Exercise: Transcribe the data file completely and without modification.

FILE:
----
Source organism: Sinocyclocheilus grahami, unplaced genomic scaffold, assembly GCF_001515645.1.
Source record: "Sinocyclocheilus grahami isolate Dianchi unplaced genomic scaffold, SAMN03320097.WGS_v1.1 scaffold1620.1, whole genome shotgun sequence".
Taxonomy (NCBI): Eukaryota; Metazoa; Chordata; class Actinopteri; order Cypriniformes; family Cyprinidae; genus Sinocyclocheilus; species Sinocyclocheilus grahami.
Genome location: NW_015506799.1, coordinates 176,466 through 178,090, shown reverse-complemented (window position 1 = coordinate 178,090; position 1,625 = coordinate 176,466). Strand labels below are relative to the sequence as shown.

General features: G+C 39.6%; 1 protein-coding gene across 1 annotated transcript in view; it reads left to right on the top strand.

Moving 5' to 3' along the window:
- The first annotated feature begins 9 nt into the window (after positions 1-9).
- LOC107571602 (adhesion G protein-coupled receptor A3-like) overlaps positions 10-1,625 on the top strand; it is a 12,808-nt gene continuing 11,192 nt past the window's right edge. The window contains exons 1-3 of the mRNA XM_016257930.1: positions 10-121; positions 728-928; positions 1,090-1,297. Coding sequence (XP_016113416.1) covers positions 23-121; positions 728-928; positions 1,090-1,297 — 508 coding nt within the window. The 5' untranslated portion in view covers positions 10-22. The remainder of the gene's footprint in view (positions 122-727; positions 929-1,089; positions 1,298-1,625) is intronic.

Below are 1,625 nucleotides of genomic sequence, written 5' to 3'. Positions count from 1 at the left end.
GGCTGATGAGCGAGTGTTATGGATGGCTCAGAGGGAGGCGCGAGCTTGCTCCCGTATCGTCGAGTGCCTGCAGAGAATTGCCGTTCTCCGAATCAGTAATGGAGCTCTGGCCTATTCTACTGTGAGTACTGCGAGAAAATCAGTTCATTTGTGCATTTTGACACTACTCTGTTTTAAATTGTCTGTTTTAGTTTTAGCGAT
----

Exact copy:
Source organism: Sinocyclocheilus grahami, unplaced genomic scaffold, assembly GCF_001515645.1.
Source record: "Sinocyclocheilus grahami isolate Dianchi unplaced genomic scaffold, SAMN03320097.WGS_v1.1 scaffold1620.1, whole genome shotgun sequence".
Taxonomy (NCBI): Eukaryota; Metazoa; Chordata; class Actinopteri; order Cypriniformes; family Cyprinidae; genus Sinocyclocheilus; species Sinocyclocheilus grahami.
Genome location: NW_015506799.1, coordinates 176,466 through 178,090, shown reverse-complemented (window position 1 = coordinate 178,090; position 1,625 = coordinate 176,466). Strand labels below are relative to the sequence as shown.

General features: G+C 39.6%; 1 protein-coding gene across 1 annotated transcript in view; it reads left to right on the top strand.

Moving 5' to 3' along the window:
- The first annotated feature begins 9 nt into the window (after positions 1-9).
- LOC107571602 (adhesion G protein-coupled receptor A3-like) overlaps positions 10-1,625 on the top strand; it is a 12,808-nt gene continuing 11,192 nt past the window's right edge. The window contains exons 1-3 of the mRNA XM_016257930.1: positions 10-121; positions 728-928; positions 1,090-1,297. Coding sequence (XP_016113416.1) covers positions 23-121; positions 728-928; positions 1,090-1,297 — 508 coding nt within the window. The 5' untranslated portion in view covers positions 10-22. The remainder of the gene's footprint in view (positions 122-727; positions 929-1,089; positions 1,298-1,625) is intronic.

Below are 1,625 nucleotides of genomic sequence, written 5' to 3'. Positions count from 1 at the left end.
GGCTGATGAGCGAGTGTTATGGATGGCTCAGAGGGAGGCGCGAGCTTGCTCCCGTATCGTCGAGTGCCTGCAGAGAATTGCCGTTCTCCGAATCAGTAATGGAGCTCTGGCCTATTCTACTGTGAGTACTGCGAGAAAATCAGTTCATTTGTGCATTTTGACACTACTCTGTTTTAAATTGTCTGTTTTAGTTTTAGCGAT